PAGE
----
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The pros and cons of top dressing nitrogen

Q & A with Nutrien Ag Solutions

Q: What are the advantages and disadvantages of top dressing nitrogen?

A: Top dressing nitrogen is one fertilizer option to help achieve yield goals. The advantages include increasing yield potential, increasing time efficiency and diffusing financial risk. Timing is key. The nitrogen needs to be applied early in the growing season and before a rain event to move the nitrogen into the soil.

To apply, use sprayers for liquid applications and spreaders or floaters for granular applications. The speed advantage using this machinery is two to three times faster than banding fertilizer.

Top dressing nitrogen will spread out the fertilizer investment risk. When growing conditions are favourable for high yields, growers can reap the benefits of increased yield potential. Alternatively, growers control total nitrogen applications when conditions are not conducive to high yields (for example, during a drought).

The disadvantages of top dressing include the struggle of applying nitrogen at the correct time and potential for increased nitrogen losses. Although top dressing is a quick job to complete, it often needs to be completed when growers are busy finishing seeding or starting in-crop herbicide. Another challenge is weather not co-operating to complete the application. The largest disadvantage when top dressing is the potential for nitrogen loss due to volatilization (gas-off).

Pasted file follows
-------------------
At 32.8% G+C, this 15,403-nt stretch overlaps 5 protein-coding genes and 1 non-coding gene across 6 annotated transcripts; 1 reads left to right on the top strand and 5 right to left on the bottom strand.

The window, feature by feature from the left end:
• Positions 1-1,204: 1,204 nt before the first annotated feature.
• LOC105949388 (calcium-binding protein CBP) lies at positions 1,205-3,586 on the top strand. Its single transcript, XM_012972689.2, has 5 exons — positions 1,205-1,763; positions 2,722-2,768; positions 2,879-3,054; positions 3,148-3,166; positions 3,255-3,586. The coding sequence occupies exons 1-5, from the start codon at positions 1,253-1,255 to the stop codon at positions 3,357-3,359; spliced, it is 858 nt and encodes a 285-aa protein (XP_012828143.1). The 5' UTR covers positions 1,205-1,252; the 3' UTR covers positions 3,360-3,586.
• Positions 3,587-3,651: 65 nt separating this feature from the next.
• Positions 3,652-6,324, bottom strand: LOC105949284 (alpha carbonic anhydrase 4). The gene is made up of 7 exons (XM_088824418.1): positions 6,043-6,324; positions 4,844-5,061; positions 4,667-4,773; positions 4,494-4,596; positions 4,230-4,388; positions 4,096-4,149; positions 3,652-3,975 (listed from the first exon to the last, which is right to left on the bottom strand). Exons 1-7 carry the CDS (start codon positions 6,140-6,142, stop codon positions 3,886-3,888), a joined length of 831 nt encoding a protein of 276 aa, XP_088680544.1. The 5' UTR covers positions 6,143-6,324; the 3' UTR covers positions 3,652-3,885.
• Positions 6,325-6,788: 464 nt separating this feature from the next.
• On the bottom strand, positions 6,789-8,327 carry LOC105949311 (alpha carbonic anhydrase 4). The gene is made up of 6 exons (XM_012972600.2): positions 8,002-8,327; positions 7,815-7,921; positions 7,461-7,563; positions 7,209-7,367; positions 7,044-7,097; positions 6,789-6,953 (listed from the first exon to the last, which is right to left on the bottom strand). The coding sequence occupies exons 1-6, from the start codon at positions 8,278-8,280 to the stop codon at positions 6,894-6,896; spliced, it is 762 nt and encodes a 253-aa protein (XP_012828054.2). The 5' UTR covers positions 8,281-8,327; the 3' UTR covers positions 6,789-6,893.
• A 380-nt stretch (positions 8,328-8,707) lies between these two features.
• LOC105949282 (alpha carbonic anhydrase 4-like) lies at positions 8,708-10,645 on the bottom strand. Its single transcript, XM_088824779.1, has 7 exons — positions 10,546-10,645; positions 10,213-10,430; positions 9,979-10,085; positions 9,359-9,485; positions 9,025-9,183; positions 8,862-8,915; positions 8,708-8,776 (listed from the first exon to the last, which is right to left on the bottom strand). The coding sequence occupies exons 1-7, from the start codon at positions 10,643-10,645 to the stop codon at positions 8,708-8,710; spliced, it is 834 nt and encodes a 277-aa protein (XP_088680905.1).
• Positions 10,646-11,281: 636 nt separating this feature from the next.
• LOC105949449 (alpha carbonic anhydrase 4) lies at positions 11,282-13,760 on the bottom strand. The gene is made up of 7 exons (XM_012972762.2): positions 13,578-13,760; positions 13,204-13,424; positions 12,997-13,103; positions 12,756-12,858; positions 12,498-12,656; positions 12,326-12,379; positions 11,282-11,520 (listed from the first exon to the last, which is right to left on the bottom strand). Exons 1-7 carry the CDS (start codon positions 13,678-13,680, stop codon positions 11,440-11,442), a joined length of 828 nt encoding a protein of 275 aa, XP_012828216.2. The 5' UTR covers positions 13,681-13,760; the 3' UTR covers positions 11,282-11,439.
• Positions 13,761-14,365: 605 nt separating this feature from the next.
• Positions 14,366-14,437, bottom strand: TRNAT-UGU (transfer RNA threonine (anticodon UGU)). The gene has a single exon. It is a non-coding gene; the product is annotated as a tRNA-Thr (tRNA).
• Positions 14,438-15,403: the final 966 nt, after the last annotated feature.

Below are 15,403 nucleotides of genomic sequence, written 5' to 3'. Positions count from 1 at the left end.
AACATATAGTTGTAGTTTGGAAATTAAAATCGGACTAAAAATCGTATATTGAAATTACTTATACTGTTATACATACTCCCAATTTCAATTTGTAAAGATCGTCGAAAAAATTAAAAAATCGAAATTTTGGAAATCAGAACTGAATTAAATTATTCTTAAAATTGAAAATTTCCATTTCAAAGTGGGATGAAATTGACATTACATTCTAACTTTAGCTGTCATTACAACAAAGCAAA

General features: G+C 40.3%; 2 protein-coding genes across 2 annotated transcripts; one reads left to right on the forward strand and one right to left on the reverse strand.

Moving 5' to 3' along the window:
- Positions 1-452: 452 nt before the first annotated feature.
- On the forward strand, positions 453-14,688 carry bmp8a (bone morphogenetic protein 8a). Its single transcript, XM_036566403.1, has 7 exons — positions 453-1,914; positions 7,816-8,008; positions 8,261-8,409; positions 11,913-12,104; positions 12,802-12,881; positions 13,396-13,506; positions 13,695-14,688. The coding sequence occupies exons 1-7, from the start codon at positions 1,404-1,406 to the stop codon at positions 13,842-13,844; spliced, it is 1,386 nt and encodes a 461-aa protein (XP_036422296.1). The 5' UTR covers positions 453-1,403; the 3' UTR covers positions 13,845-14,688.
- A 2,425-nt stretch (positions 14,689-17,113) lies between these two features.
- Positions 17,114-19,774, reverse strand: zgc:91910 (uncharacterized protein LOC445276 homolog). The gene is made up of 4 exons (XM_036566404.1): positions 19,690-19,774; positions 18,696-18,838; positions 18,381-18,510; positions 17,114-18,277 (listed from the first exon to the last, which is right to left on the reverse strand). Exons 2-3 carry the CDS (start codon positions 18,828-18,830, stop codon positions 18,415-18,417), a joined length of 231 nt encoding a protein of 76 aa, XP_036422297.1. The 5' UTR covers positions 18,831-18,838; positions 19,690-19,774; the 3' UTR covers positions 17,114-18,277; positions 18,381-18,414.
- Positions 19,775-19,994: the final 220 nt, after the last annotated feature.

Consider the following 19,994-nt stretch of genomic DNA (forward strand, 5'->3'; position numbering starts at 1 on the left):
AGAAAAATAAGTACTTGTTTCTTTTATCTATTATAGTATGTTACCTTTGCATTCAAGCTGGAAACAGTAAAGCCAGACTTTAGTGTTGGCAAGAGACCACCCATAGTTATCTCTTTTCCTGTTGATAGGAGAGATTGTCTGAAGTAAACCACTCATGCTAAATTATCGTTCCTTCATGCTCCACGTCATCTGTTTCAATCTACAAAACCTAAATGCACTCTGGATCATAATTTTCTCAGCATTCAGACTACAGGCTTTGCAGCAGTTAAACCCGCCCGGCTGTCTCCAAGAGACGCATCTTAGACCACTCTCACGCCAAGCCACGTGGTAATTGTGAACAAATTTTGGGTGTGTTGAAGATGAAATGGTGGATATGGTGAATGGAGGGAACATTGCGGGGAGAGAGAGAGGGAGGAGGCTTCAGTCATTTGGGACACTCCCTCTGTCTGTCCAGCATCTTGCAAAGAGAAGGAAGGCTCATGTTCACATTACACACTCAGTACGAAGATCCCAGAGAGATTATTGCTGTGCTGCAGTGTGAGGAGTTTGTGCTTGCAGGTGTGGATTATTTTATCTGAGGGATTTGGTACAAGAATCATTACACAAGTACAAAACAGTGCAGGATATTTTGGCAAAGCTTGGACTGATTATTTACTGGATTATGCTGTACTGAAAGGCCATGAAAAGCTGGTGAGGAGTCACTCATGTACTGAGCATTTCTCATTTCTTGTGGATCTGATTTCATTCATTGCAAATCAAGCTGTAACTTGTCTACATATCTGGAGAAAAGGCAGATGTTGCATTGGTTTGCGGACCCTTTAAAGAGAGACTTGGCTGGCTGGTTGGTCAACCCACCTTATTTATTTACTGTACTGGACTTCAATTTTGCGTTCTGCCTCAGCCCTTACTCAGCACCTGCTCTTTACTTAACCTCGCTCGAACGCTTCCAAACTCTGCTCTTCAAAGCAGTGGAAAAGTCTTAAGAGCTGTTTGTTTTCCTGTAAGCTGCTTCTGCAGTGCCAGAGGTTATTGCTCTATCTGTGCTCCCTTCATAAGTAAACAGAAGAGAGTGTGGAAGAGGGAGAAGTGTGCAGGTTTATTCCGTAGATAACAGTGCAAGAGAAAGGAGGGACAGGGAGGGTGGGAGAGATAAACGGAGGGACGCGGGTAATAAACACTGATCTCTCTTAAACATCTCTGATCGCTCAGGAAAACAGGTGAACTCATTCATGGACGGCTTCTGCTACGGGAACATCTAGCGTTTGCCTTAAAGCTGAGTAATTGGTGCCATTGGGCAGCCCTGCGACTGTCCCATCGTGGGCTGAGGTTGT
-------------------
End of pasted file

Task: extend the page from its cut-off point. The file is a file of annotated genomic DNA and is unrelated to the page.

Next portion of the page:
Using a urease inhibitor product to treat nitrogen will reduce the potential for volatilization and increase the efficiency of the nitrogen application. Also, consider the 4Rs of Nutrient Stewardship; apply the “right” nitrogen product at the “right” rate with a urease inhibitor, aim for the “right” time before a rain (using streamer nozzles), and the “right” place, balancing soil-applied fertilizer with foliar applications to manage top dressing nitrogen to its full advantage.

Nathan Trowell, CCA,PAg, is a manager of agronomic services with Nutrien Ag Solutions in eastern Saskatchewan.

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